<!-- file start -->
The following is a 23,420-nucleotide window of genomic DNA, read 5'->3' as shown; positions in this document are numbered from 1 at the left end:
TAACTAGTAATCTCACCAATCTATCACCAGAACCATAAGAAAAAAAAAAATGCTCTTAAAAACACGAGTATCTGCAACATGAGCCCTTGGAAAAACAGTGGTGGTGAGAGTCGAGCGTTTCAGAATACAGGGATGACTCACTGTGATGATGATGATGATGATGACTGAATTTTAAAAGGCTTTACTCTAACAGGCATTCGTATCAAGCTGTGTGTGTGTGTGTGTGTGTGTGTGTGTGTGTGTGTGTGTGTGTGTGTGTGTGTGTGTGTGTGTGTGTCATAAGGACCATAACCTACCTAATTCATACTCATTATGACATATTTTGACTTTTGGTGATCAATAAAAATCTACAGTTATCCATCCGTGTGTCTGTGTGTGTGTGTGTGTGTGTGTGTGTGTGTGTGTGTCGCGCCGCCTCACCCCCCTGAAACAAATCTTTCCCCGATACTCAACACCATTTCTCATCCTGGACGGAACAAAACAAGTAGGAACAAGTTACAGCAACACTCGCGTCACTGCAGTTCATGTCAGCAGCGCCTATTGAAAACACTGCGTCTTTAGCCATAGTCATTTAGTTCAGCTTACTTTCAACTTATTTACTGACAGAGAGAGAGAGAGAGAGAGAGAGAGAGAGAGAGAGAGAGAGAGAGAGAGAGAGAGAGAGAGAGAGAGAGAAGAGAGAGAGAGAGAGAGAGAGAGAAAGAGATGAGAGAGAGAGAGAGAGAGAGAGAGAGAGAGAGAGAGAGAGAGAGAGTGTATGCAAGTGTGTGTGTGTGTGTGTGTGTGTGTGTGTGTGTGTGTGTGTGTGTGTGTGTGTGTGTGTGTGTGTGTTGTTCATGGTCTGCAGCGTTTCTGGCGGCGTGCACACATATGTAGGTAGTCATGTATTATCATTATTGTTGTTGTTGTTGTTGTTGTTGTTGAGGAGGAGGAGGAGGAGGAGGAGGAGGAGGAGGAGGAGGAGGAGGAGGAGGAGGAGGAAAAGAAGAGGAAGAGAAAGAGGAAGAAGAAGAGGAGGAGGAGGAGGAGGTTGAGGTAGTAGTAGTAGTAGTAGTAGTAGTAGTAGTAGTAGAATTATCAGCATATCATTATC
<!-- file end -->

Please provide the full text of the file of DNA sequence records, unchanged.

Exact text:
The following is a 23,420-nucleotide window of genomic DNA, read 5'->3' as shown; positions in this document are numbered from 1 at the left end:
TAACTAGTAATCTCACCAATCTATCACCAGAACCATAAGAAAAAAAAAAATGCTCTTAAAAACACGAGTATCTGCAACATGAGCCCTTGGAAAAACAGTGGTGGTGAGAGTCGAGCGTTTCAGAATACAGGGATGACTCACTGTGATGATGATGATGATGATGACTGAATTTTAAAAGGCTTTACTCTAACAGGCATTCGTATCAAGCTGTGTGTGTGTGTGTGTGTGTGTGTGTGTGTGTGTGTGTGTGTGTGTGTGTGTGTGTGTGTGTGTGTGTCATAAGGACCATAACCTACCTAATTCATACTCATTATGACATATTTTGACTTTTGGTGATCAATAAAAATCTACAGTTATCCATCCGTGTGTCTGTGTGTGTGTGTGTGTGTGTGTGTGTGTGTGTGTGTCGCGCCGCCTCACCCCCCTGAAACAAATCTTTCCCCGATACTCAACACCATTTCTCATCCTGGACGGAACAAAACAAGTAGGAACAAGTTACAGCAACACTCGCGTCACTGCAGTTCATGTCAGCAGCGCCTATTGAAAACACTGCGTCTTTAGCCATAGTCATTTAGTTCAGCTTACTTTCAACTTATTTACTGACAGAGAGAGAGAGAGAGAGAGAGAGAGAGAGAGAGAGAGAGAGAGAGAGAGAGAGAGAGAGAGAGAGAGAGAAGAGAGAGAGAGAGAGAGAGAGAGAAAGAGATGAGAGAGAGAGAGAGAGAGAGAGAGAGAGAGAGAGAGAGAGAGAGAGTGTATGCAAGTGTGTGTGTGTGTGTGTGTGTGTGTGTGTGTGTGTGTGTGTGTGTGTGTGTGTGTGTGTGTGTGTGTTGTTCATGGTCTGCAGCGTTTCTGGCGGCGTGCACACATATGTAGGTAGTCATGTATTATCATTATTGTTGTTGTTGTTGTTGTTGTTGTTGAGGAGGAGGAGGAGGAGGAGGAGGAGGAGGAGGAGGAGGAGGAGGAGGAGGAGGAGGAAAAGAAGAGGAAGAGAAAGAGGAAGAAGAAGAGGAGGAGGAGGAGGAGGTTGAGGTAGTAGTAGTAGTAGTAGTAGTAGTAGTAGTAGTAGAATTATCAGCATATCATTATC